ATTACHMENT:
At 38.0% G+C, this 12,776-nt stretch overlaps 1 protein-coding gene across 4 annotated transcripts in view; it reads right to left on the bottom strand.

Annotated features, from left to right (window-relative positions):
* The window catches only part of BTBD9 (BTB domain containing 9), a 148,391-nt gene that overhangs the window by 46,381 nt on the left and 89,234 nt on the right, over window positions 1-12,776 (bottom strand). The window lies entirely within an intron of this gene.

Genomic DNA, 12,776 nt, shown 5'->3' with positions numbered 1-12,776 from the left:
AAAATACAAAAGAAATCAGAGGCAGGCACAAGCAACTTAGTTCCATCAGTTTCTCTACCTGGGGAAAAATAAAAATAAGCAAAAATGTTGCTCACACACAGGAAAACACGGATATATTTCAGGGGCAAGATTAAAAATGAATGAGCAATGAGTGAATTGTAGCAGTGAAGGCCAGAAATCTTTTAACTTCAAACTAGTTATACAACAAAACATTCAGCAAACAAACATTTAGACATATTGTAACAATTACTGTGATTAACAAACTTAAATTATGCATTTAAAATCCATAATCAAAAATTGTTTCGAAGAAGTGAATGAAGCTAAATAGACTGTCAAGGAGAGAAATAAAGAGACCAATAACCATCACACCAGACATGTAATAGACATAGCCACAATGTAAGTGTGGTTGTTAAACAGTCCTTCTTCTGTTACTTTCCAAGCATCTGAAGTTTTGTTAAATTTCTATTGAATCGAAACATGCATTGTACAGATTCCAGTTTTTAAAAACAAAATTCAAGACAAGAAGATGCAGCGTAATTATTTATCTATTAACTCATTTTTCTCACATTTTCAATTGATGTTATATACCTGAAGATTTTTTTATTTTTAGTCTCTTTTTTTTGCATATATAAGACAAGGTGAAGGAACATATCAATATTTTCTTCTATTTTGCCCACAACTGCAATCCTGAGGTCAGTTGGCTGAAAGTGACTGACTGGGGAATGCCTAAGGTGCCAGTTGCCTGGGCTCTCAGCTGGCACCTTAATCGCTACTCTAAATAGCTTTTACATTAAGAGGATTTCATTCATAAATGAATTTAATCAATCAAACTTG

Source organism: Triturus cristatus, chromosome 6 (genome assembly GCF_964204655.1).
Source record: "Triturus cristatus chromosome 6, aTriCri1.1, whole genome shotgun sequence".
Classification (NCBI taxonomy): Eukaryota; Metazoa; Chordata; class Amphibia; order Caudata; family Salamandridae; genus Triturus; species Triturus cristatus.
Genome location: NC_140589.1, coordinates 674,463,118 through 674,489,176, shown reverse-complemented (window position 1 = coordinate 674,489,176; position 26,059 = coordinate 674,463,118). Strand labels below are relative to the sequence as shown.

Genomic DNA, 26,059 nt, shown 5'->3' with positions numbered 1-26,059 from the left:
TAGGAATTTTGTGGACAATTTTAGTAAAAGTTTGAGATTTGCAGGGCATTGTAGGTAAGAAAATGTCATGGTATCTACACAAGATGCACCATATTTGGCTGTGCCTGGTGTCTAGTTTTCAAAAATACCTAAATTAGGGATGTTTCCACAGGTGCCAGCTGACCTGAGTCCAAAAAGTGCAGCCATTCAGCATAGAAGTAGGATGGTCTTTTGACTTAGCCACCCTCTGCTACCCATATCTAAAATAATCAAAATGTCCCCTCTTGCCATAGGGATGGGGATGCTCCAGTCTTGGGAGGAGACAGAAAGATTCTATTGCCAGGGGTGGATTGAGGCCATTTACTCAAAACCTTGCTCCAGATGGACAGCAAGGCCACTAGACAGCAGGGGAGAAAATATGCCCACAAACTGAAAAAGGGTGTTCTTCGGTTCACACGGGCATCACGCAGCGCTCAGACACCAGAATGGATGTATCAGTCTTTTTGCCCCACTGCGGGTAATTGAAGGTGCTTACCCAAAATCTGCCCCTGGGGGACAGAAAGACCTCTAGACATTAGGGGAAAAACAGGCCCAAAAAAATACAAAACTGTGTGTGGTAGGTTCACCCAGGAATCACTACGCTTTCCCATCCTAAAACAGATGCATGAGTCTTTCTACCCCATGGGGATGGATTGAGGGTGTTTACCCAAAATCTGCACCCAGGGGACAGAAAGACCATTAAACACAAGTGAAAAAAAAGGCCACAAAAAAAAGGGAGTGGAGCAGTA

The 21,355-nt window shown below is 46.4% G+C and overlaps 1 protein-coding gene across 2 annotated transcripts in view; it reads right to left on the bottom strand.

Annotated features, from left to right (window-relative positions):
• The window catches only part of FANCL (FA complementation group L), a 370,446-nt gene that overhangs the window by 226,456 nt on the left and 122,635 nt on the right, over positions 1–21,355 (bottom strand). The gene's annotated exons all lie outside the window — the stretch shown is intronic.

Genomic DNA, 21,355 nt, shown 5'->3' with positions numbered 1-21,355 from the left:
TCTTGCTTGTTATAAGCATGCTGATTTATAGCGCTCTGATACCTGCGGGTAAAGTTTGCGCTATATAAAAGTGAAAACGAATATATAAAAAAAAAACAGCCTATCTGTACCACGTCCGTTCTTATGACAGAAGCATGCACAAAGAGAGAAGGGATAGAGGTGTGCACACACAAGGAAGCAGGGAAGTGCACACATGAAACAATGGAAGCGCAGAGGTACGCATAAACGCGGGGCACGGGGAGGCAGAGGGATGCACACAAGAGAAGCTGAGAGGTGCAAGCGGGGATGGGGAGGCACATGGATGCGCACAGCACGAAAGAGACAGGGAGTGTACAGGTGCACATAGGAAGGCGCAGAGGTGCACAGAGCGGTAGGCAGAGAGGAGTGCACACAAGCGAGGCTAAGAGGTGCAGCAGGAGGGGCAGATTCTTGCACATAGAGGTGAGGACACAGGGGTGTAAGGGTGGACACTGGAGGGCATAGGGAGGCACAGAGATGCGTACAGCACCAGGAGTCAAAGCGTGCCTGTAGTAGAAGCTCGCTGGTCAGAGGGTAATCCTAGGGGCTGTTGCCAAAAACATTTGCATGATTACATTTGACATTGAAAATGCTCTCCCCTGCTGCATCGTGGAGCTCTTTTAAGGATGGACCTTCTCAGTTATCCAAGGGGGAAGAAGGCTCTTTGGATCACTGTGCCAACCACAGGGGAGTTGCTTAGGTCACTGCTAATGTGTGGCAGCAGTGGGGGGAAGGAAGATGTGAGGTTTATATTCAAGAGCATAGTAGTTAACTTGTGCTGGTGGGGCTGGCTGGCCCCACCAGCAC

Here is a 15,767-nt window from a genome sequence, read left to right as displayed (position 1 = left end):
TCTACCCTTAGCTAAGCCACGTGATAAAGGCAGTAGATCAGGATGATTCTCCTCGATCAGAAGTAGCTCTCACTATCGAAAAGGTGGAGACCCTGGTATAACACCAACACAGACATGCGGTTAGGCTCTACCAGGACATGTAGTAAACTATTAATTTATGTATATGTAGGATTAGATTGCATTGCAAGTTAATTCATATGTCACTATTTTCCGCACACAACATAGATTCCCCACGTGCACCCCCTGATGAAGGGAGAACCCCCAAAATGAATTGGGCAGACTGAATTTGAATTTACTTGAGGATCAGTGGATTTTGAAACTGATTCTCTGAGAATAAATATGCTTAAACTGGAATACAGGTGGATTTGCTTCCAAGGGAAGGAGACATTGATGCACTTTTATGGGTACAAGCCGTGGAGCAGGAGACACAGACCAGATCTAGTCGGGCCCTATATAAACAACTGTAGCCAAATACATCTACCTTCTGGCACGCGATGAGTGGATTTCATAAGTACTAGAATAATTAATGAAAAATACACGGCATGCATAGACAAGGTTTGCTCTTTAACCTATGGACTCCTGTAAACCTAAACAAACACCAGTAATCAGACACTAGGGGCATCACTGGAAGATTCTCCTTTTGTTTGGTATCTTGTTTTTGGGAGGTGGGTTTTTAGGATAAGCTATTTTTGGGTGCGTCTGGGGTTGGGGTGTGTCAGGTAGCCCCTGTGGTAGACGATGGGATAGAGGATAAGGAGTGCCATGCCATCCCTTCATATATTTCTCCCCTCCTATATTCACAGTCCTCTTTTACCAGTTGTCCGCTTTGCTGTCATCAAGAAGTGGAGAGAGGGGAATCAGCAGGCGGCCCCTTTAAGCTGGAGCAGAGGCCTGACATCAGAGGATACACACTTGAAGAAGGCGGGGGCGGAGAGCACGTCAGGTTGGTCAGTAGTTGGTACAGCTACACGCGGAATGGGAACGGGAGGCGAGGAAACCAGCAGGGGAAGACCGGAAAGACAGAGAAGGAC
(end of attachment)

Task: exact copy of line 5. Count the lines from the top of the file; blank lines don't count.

AAAATACAAAAGAAATCAGAGGCAGGCACAAGCAACTTAGTTCCATCAGTTTCTCTACCTGGGGAAAAATAAAAATAAGCAAAAATGTTGCTCACACACAGGAAAACACGGATATATTTCAGGGGCAAGATTAAAAATGAATGAGCAATGAGTGAATTGTAGCAGTGAAGGCCAGAAATCTTTTAACTTCAAACTAGTTATACAACAAAACATTCAGCAAACAAACATTTAGACATATTGTAACAATTACTGTGATTAACAAACTTAAATTATGCATTTAAAATCCATAATCAAAAATTGTTTCGAAGAAGTGAATGAAGCTAAATAGACTGTCAAGGAGAGAAATAAAGAGACCAATAACCATCACACCAGACATGTAATAGACATAGCCACAATGTAAGTGTGGTTGTTAAACAGTCCTTCTTCTGTTACTTTCCAAGCATCTGAAGTTTTGTTAAATTTCTATTGAATCGAAACATGCATTGTACAGATTCCAGTTTTTAAAAACAAAATTCAAGACAAGAAGATGCAGCGTAATTATTTATCTATTAACTCATTTTTCTCACATTTTCAATTGATGTTATATACCTGAAGATTTTTTTATTTTTAGTCTCTTTTTTTTGCATATATAAGACAAGGTGAAGGAACATATCAATATTTTCTTCTATTTTGCCCACAACTGCAATCCTGAGGTCAGTTGGCTGAAAGTGACTGACTGGGGAATGCCTAAGGTGCCAGTTGCCTGGGCTCTCAGCTGGCACCTTAATCGCTACTCTAAATAGCTTTTACATTAAGAGGATTTCATTCATAAATGAATTTAATCAATCAAACTTG